As market trends improved and business impacts became clearer, we were able to discontinue these temporary reductions in July 2020. Other than the subsequent matching of 401(k) plan contributions made by employees during the suspension period as referenced above, none of these compensation reductions were retroactively reimbursed. While temporary, these compensation reductions enabled us to preserve jobs, organizational capability and business continuity, positioning us to make necessary investments for sustaining long-term growth at IDEXX.

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Key Compensation Practices and Policies
We seek to promote the long-term interests of our shareholders through our prudent compensation practices and policies with respect to our NEOs and other senior executives:
Executive Compensation Program Design
What We Do
What We Don’t Do
image_81.jpg Align pay with our performance by having a weighted average of 80% of 2020 target total direct compensation for our NEOs consist of variable compensation
image_81.jpg Generally target total direct compensation for our NEOs at the median of our peer group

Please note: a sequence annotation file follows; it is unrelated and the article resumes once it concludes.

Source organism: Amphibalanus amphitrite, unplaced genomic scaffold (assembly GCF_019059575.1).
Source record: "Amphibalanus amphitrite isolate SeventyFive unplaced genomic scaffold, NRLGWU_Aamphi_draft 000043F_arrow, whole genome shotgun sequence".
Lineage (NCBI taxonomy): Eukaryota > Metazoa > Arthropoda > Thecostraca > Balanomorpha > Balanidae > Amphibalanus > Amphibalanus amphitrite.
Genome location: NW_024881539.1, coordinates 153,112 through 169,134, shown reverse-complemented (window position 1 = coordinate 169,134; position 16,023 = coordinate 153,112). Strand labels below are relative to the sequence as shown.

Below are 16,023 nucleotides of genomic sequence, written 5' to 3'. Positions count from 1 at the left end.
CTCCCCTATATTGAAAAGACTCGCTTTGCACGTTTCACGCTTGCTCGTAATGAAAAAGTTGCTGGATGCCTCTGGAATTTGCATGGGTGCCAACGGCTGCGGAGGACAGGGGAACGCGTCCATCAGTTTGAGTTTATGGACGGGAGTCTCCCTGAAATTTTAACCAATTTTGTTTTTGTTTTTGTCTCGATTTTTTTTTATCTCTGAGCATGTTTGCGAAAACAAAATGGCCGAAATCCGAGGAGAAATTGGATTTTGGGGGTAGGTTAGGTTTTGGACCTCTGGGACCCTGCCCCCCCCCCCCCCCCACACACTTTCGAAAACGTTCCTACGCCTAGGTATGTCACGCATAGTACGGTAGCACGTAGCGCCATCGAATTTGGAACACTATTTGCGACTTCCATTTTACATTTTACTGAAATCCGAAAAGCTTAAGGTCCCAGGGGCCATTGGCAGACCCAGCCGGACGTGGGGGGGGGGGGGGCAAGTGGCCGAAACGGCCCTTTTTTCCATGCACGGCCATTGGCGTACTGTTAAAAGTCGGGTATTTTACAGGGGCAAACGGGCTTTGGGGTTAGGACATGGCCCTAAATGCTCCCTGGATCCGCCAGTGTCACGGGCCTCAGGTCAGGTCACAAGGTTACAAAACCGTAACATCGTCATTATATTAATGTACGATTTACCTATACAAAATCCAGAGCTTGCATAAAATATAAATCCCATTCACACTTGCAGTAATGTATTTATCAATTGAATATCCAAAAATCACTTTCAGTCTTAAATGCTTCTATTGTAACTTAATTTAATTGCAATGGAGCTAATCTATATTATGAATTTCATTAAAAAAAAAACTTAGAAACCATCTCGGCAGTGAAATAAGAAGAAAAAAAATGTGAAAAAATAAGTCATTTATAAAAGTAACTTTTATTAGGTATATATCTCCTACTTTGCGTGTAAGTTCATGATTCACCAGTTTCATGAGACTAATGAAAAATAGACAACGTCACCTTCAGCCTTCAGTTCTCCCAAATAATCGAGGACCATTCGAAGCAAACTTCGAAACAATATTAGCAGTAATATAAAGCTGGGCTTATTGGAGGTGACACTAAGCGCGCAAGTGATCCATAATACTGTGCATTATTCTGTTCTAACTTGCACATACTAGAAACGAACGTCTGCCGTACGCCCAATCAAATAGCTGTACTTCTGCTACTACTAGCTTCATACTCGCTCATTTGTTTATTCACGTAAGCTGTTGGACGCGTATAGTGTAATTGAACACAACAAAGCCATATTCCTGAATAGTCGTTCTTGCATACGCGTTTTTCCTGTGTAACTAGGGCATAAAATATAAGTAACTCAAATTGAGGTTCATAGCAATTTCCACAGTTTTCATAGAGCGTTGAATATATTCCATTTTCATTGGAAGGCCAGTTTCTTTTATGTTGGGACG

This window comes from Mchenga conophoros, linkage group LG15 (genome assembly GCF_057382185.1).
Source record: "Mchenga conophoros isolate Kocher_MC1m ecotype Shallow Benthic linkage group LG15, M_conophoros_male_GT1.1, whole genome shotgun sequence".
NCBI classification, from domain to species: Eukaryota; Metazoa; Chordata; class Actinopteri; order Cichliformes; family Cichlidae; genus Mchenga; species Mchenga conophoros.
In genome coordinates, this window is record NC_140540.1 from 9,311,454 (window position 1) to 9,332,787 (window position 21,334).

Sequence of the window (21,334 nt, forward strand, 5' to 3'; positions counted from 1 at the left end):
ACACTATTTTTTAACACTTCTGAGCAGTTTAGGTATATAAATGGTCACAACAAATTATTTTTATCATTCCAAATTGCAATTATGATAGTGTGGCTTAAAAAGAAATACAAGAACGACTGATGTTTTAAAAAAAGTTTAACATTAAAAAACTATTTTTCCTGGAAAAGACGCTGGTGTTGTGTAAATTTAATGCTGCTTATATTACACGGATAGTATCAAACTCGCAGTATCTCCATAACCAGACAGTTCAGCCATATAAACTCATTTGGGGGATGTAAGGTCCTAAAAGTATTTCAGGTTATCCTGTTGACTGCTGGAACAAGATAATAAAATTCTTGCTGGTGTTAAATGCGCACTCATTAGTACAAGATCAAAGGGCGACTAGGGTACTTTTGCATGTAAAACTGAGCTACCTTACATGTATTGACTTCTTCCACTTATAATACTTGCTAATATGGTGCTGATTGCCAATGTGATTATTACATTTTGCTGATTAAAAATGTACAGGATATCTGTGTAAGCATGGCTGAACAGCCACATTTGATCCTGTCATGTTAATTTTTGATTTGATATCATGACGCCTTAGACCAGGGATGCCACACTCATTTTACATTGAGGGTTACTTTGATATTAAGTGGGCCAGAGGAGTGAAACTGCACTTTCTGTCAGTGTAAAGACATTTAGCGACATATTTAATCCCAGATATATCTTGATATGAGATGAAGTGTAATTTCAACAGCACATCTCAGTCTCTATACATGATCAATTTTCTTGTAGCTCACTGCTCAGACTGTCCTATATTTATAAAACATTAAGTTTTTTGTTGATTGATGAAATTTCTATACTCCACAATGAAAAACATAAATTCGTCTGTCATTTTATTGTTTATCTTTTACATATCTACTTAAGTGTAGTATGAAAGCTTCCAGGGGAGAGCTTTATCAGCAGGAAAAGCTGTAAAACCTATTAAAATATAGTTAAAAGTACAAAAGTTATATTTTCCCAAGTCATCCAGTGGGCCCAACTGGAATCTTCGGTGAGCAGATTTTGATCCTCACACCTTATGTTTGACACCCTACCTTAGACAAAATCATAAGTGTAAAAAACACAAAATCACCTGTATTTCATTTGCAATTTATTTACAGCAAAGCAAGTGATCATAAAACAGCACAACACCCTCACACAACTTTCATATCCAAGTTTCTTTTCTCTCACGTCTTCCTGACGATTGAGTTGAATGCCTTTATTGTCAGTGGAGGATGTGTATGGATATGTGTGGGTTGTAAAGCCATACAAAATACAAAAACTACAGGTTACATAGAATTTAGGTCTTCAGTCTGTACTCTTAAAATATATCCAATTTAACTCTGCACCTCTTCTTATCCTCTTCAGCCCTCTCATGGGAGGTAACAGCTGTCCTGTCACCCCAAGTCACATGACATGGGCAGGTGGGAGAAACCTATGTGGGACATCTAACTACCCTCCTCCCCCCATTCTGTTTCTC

image_81.jpg Focus, in part, on effectiveness of management to invest in the future of the business through its innovation, employees, systems and processes
image_571.jpg No uncapped payouts under our Executive Incentive Plan
Equity-Award-Related Practices
What We Do
What We Don’t Do
image_81.jpg Apply a one-year minimum vesting period to equity awards granted to employees
image_81.jpg Minimum fair market value exercise price for options
image_81.jpg Include non-competition, non-solicitation and related forfeiture provisions in our equity award agreements for our executives
image_571.jpg No dividends or dividend equivalents on unearned or unvested equity awards
image_571.jpg No backdating of options and no repricing or buyout of underwater stock options without shareholder approval
Compensation Governance and Risk Mitigation
What We Do
What We Don’t Do
image_81.jpg Review our peer group annually and engage in rigorous, annual benchmarking to align our executive compensation program with the market
image_81.jpg Review and verify annually the independence of the Compensation Committee’s independent compensation consultant
image_81.jpg Conduct an annual compensation program risk assessment